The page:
The bigger picture
Surprise ending leaves Reaume without a win, but he sees God’s hand in it all
“My two goals are to be the best I can be as a roper and as a person, and to grow the sport of rodeo,” says Hunter Reaume, the would-be millionaire that has risen in popularity on social media since roping in the Shootout Round at RFD-TV’s The AMERICAN Rodeo on March 7th.
Reaume had $1.1 million all but in his pocket at The AMERICAN. But with a twist of unfortunate circumstances, it was lost in an instant. The native of Meeteetse, Wyoming tied his calf in 7.2 seconds easily topping the field of four ropers. Despite going head-to-head with tie-down roping giants like Tuf Cooper and Shane Hanchey, he was unperturbed. “When I rode into the box, there was no doubt in my mind I was going to make a good run, I just had to see the start. I wasn’t nervous–I was ready.”
The building erupted with cheers as Reaume finished his tie, and while attempting to remount his horse, Gypsy slipped through his hands and ran in the other direction. The result: a heartbreaking “No Time.”
What so captured the hearts of viewers was not his impressive time, or sympathy for his loss, but Reaume’s incredible grace in going from the highest high to the lowest low in a moment. As C.S. Lewis said, “Life with God is not immunity from difficulties, but peace in difficulties,” and Reaume embodies the notion. The calf was released without harm, Gypsy was caught and checked over, and Reaume was seen petting him after the ordeal. He told a friend after leaving the arena, “It wasn’t God’s timing.”
Reaume has a deep passion for the sport of rodeo, which intensified during his freshman year of college. He was playing football for California Polytechnic State University (Cal Poly State) when an injury forced him down a different path. “That was a God thing, too. He obviously had a bigger plan because I got back into calf roping.” He advocated for his rodeo team through fundraising and producing. The team soon outgrew their arena and stands, and hosted their college rodeo, The Poly Royal, on the university’s football field during Reaume’s senior year, the highlight of his college rodeo career. Being a part of the transformation from a football field to a rodeo arena translated nicely into his senior project as a Construction Management major.
After college graduation, Reaume was offered a “dream job” in construction, which he turned down to pursue tie-down roping. He purchased Gypsy from Mitch Fechner when the horse was just five. “We were both green; and green and green makes black and blue,” he laughs. The pair are inseparable, now. “That little horse means everything to me. He’s not perfect, but he is to me,” he posted in a video.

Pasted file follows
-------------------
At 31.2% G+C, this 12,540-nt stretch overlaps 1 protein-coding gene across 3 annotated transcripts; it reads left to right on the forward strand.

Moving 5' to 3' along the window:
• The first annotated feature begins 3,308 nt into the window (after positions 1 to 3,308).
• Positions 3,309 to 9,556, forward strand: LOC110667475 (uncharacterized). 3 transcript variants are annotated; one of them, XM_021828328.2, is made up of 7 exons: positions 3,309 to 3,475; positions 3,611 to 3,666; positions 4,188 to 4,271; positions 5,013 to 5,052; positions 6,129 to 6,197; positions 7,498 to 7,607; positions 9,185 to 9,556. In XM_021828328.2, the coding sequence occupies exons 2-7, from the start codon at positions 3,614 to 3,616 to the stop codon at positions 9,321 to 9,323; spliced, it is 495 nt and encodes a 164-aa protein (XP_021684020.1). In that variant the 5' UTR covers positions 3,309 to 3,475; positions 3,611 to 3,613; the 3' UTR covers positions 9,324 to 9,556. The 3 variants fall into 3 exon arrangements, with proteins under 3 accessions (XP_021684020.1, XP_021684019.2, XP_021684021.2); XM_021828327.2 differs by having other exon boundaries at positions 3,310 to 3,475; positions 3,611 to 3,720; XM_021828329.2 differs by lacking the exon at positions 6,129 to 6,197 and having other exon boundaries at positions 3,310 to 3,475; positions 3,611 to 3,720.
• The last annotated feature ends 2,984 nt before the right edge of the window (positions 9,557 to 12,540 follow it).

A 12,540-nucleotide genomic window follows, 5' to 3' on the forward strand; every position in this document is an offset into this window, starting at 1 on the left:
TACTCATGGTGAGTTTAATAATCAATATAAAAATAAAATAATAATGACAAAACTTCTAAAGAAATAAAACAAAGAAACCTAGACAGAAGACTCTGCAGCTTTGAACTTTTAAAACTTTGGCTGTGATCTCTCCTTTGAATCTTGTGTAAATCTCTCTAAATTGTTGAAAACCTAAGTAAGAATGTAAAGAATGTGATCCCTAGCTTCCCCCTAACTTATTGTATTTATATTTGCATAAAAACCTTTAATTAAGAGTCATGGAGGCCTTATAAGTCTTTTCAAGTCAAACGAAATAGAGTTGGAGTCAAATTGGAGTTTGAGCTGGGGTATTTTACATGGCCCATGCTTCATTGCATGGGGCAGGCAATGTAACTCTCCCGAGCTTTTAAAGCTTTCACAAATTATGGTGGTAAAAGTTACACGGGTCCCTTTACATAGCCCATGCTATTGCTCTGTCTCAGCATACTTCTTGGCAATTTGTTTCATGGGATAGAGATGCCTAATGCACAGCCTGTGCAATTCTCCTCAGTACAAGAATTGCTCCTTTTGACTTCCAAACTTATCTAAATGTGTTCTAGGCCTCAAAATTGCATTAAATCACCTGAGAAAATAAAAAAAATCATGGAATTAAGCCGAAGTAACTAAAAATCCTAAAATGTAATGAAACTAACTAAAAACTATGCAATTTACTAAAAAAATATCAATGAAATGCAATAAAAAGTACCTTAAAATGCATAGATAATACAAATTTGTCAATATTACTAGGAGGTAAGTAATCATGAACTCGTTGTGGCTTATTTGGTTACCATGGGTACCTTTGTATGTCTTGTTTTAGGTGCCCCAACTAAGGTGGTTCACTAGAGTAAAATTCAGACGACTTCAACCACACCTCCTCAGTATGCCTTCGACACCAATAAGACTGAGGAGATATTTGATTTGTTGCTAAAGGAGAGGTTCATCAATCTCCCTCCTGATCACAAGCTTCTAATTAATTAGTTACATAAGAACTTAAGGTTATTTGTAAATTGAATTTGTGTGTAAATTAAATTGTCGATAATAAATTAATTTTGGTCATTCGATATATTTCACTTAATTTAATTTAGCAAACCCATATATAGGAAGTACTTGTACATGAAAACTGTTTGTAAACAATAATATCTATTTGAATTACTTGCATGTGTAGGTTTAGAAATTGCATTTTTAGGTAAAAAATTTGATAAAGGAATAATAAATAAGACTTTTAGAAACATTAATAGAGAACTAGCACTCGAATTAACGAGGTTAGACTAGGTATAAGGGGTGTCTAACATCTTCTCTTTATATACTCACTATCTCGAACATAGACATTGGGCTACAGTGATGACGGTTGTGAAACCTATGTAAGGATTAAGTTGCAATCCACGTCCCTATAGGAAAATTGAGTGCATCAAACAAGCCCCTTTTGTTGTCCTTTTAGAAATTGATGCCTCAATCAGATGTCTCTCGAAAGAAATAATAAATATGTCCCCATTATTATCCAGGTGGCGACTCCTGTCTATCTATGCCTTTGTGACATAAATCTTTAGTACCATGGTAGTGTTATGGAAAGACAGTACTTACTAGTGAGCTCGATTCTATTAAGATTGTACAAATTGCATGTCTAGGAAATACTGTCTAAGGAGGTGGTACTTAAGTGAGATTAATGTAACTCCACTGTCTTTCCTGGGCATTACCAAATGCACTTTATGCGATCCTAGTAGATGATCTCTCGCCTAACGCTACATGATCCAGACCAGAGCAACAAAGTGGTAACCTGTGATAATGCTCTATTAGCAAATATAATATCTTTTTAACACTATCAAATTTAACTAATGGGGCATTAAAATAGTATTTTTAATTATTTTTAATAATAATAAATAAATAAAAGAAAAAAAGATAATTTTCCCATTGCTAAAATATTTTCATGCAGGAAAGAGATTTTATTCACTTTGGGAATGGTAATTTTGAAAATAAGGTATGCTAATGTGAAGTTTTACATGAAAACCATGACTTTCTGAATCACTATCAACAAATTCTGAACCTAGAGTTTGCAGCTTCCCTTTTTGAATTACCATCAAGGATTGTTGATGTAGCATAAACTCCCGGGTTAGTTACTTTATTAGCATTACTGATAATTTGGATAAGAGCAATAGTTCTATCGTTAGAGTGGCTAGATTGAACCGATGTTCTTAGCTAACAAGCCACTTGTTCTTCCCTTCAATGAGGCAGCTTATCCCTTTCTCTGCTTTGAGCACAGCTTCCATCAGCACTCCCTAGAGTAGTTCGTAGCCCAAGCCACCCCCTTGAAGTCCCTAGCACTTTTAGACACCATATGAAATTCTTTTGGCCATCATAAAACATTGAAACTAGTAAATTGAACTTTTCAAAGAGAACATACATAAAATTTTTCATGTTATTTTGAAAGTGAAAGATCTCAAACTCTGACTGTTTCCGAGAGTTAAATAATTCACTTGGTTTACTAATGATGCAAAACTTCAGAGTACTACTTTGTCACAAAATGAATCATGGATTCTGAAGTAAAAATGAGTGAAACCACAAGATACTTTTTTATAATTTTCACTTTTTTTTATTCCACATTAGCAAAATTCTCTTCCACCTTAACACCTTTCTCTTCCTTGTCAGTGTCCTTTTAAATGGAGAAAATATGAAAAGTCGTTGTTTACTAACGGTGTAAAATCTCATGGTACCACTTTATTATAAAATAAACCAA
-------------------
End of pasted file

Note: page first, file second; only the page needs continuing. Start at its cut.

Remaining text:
After college, Reaume grew in faith while living with his pastor, Randy Bird, asking lots of questions, as he does with his discipline. “People give me crap for that–how many questions I ask. But Kobe Bryant asked a lot of questions. When you want to be the best, you learn everything you can about your craft,” he says. Reaume also takes inspiration from Tim Grover’s book, Relentless, where he describes Kobe (and others) as a “cleaner”, an unstoppable athlete that runs on instinct. Reaume was told by his friend, Dane Kissack, that “the ultimate competitor is a cleaner and a man of God.” He says, “And I think that’s what I accomplished [at The AMERICAN]. I felt like I competed at that level and also was very present there for Him.”
In the same way he helped grow the sport in college, he hopes his actions of last week draw more fans to the sport of rodeo. “My goal is to grow rodeo, at the end of the day. What happened at The AMERICAN–hopefully it reached people outside of our sport, too, and brings some more fans into it because of it.” With a shortage of positive role models in professional athletes in this age, he may do just that.
Helping others is a passion that stems from his childhood. Reaume’s parents wanted to live the western lifestyle and bought a ranch near Meeteetse, Wyoming, where Hunter was raised until his freshman year of high school. During this time, his parents operated a butcher shop in Cody. When the family made the decision to move to Wickenburg, Arizona, the ranch and business were sold. However, both sales fell through, and Reaume’s parents were forced to juggle their lives in two different locations for a time. Out of necessity, Hunter often stayed with families in Wickenburg who helped him get to school and take care of horses. “That’s where I learned a lot of things that impact me now. Other families were always a big part of my life. I was so blessed that this happened, because I want to help others and I want to be a role model for others.”
After Reaume’s run at The AMERICAN, the camera panned to him, where he was seen pointing to a single patch on his shirt. The patch carries significant meaning for Reaume, as it is a memorial for his dear friend, Michael Jeffers of Gillette, Wyoming, who passed away suddenly of a heart attack on January 16th, 2021. Jeffers left behind his wife of two weeks, Tierney, three daughters, and one baby on the way, along with many friends who remember his talent for bull riding, bull fighting, and uplifting others. The patch on Reaume’s shirt commemorates his handlebar mustache and his football number, as Jeffers was runningback while Reaume played quarterback during high school.
Reaume will keep his “great momentum” rolling in the coming week, as he is entered in Arcadia and Okeechobee, Florida. Reaume says, “Everything that happened, that just shows you what God can do when he’s active in your life. My biggest opportunity for growing the sport is being a role model. I really want to capitalize on the opportunity to help others.”
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